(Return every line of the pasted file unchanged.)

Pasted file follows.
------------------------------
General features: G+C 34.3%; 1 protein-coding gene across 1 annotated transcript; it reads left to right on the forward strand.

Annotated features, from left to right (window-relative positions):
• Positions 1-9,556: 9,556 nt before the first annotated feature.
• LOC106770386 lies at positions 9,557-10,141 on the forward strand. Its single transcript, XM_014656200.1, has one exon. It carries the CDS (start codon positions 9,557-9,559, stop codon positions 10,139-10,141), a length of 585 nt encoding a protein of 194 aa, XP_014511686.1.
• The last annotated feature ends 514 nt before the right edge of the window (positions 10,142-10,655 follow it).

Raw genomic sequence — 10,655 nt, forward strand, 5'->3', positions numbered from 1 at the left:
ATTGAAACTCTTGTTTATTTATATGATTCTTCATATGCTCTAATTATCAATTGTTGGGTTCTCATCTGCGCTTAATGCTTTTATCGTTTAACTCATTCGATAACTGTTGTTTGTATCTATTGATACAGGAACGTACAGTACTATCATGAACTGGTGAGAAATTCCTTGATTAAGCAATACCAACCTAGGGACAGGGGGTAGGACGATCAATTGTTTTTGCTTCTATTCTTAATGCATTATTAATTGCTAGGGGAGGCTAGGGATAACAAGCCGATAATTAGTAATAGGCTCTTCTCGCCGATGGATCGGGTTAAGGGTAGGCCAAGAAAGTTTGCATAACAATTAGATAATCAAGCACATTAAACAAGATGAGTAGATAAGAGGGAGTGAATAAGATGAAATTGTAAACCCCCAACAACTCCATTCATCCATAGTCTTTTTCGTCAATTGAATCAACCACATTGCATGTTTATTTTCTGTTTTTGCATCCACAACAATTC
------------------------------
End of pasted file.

General features: G+C 34.3%; 1 protein-coding gene across 1 annotated transcript; it reads left to right on the forward strand.

Annotated features, from left to right (window-relative positions):
• Positions 1-9,556: 9,556 nt before the first annotated feature.
• LOC106770386 lies at positions 9,557-10,141 on the forward strand. Its single transcript, XM_014656200.1, has one exon. It carries the CDS (start codon positions 9,557-9,559, stop codon positions 10,139-10,141), a length of 585 nt encoding a protein of 194 aa, XP_014511686.1.
• The last annotated feature ends 514 nt before the right edge of the window (positions 10,142-10,655 follow it).

Raw genomic sequence — 10,655 nt, forward strand, 5'->3', positions numbered from 1 at the left:
ATTGAAACTCTTGTTTATTTATATGATTCTTCATATGCTCTAATTATCAATTGTTGGGTTCTCATCTGCGCTTAATGCTTTTATCGTTTAACTCATTCGATAACTGTTGTTTGTATCTATTGATACAGGAACGTACAGTACTATCATGAACTGGTGAGAAATTCCTTGATTAAGCAATACCAACCTAGGGACAGGGGGTAGGACGATCAATTGTTTTTGCTTCTATTCTTAATGCATTATTAATTGCTAGGGGAGGCTAGGGATAACAAGCCGATAATTAGTAATAGGCTCTTCTCGCCGATGGATCGGGTTAAGGGTAGGCCAAGAAAGTTTGCATAACAATTAGATAATCAAGCACATTAAACAAGATGAGTAGATAAGAGGGAGTGAATAAGATGAAATTGTAAACCCCCAACAACTCCATTCATCCATAGTCTTTTTCGTCAATTGAATCAACCACATTGCATGTTTATTTTCTGTTTTTGCATCCACAACAATTC